Gypsy Shadow Publishing . . . Quality e-Books for today; Print books forever . . .

Back to Gypsy Shadow's Homepage


Lisa Farrell


Lisa Farrell

Lisa Farrell has been writing for as long as she can remember. Much of what she writes is speculative fiction, but she tries other things from time to time. She has an MA in Creative Writing from the University of East Anglia.

          Lisa's Blog:



New Titles by Lisa Farrell


The Cursed by Lisa Farrell The Mother by Lisa Farrell Brambles and Thorns by Lisa Farrell Holly and Ivy by Lisa Farrell


The Cursed by Lisa Farrell

Magic cannot be used without consequences, that's why you need a license to use it. But if your child was suffering because of the backlash of someone else's spell, could you stand by and do nothing? Wouldn't you want to save them, no matter what the cost?

This is a dark tale of magic, desperation and revenge.


Word Count: 7600                                    Pages to Print: 26
File Format: PDF                                    Price: $.99



The Mother by Lisa Farrell FREE READ!!!

As a child of the temple, Alandra's goal is simple: to please the Mothers who raised her. When sent on a mission, she knows she must obey without question, no matter who is to be punished or how. Until the face of a victim brings back memories she didn't know she'd lost, and changes everything.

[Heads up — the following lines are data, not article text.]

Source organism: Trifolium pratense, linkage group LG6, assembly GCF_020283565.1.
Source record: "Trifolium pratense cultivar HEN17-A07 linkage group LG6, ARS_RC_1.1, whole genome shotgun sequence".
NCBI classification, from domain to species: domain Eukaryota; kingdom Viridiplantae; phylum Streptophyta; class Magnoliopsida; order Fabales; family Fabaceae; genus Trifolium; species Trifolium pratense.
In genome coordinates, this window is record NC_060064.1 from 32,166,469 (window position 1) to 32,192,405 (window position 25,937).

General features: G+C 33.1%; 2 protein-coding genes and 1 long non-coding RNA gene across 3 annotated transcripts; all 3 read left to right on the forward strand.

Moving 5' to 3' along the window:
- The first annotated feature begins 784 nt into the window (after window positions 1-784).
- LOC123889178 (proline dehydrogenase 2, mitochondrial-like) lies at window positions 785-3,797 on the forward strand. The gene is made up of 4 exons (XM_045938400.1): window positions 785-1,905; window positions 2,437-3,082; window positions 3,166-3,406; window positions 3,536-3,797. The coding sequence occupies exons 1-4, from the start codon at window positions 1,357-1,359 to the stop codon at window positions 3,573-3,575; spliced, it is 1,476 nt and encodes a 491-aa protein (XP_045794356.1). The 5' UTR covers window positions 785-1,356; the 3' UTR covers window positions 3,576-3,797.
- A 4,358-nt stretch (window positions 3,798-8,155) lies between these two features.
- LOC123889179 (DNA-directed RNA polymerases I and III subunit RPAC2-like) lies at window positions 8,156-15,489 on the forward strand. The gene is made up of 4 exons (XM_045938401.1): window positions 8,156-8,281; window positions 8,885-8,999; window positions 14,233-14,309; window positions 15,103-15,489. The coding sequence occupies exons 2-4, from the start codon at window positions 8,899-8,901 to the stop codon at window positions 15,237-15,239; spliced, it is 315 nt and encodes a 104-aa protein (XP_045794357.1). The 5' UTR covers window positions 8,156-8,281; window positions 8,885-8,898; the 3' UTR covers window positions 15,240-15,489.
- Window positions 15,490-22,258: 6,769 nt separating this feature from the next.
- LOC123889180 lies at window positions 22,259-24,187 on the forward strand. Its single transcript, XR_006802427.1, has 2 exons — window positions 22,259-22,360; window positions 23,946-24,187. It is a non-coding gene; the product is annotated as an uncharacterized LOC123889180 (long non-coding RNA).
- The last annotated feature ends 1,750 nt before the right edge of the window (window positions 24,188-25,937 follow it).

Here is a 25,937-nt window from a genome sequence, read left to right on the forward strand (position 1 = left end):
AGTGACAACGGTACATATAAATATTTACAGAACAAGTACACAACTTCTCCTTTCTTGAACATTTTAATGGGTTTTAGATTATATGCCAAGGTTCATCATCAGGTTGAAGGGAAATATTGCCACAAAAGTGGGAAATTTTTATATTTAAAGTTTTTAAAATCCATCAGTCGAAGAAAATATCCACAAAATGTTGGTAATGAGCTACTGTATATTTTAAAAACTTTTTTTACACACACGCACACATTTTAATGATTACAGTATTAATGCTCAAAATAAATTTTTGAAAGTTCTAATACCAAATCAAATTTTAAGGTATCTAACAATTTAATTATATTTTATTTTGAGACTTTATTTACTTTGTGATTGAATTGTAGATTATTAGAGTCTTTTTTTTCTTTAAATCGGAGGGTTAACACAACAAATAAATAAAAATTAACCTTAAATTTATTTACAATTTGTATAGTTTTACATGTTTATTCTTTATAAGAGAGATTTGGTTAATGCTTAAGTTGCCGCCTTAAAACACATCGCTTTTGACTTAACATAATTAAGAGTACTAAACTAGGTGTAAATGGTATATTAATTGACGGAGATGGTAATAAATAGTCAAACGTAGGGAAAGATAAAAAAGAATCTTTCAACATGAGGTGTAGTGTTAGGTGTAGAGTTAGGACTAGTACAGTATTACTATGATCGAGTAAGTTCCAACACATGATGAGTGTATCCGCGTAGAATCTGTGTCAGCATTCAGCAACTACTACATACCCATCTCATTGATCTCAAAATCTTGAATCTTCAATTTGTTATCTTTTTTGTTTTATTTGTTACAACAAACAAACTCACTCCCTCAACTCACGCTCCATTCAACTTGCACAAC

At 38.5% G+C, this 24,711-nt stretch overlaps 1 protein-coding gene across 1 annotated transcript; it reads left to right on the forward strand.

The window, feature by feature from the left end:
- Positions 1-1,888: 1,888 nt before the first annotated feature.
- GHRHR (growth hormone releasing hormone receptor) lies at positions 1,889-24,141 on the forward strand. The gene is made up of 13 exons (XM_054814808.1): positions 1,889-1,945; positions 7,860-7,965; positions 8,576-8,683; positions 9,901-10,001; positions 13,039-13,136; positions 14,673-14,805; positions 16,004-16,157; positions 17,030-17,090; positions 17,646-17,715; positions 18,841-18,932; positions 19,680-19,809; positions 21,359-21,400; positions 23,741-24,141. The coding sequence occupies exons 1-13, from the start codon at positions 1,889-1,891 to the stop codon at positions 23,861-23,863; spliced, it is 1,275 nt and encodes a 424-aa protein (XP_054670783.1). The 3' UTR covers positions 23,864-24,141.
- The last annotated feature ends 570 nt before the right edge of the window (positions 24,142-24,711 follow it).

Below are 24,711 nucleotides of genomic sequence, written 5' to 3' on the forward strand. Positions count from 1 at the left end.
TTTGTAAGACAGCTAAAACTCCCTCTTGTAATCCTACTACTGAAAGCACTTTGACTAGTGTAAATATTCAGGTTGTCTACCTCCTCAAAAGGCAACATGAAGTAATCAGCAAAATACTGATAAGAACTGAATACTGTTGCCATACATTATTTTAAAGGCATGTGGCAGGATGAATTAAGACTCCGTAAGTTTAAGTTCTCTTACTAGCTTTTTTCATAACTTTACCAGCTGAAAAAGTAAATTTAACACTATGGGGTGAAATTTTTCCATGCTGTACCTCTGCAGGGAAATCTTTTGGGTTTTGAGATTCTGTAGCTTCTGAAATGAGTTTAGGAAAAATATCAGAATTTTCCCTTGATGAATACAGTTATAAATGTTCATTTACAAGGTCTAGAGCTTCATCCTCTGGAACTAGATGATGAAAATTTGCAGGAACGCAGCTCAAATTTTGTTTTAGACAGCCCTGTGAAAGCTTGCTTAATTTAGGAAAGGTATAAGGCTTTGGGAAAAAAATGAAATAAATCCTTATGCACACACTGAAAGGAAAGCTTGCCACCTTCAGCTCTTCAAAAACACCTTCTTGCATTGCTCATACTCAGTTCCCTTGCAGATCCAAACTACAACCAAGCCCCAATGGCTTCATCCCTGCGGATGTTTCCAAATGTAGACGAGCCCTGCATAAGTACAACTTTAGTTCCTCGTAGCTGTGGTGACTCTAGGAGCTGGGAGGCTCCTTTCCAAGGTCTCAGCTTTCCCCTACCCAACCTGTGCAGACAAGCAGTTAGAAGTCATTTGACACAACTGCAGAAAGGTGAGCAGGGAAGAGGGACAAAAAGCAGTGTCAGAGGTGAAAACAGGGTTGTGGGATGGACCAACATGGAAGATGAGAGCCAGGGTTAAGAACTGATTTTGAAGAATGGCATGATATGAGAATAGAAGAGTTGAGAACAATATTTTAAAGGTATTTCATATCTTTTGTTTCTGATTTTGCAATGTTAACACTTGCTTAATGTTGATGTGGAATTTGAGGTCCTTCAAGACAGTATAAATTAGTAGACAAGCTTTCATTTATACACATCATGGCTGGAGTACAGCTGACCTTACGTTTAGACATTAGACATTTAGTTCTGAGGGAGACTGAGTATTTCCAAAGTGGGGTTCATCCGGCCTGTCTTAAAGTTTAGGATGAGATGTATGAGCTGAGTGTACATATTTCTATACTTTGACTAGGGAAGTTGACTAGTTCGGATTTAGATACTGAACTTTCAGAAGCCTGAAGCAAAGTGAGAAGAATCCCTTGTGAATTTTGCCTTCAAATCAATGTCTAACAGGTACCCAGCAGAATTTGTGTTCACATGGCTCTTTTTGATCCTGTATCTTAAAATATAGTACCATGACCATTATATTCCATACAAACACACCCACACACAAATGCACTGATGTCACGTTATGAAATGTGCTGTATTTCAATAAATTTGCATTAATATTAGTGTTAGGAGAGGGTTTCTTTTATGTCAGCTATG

Word Count:
Pages to Print:
File Format:
                                Price:  FREE!
     Free Download

Brambles and Thorns by Lisa Farrell

Moira's mother is long gone and her father comes and goes, but she can look after herself. So when Riana appears, trying to get involved in her life, Moira resists. She doesn't want a fairy godmother; she wants to make her own choices.

Adam doesn't know who he is. He has grown up as the plaything of some very sinister fairies, and only the occasional kindness of the three sisters has kept him alive.

Moira and Adam must both get their destinies back on track, but Riana has been doing more than giving gifts and setting people up. And even the sisters cannot claim innocence.

Word Count: 53000
Pages to Print: 169
File Format: PDF
Price: .99
Brambles and Thorns, Category Finalist in the Eric Hoffer Awards for 2013!

Holly and Ivy by Lisa Farrell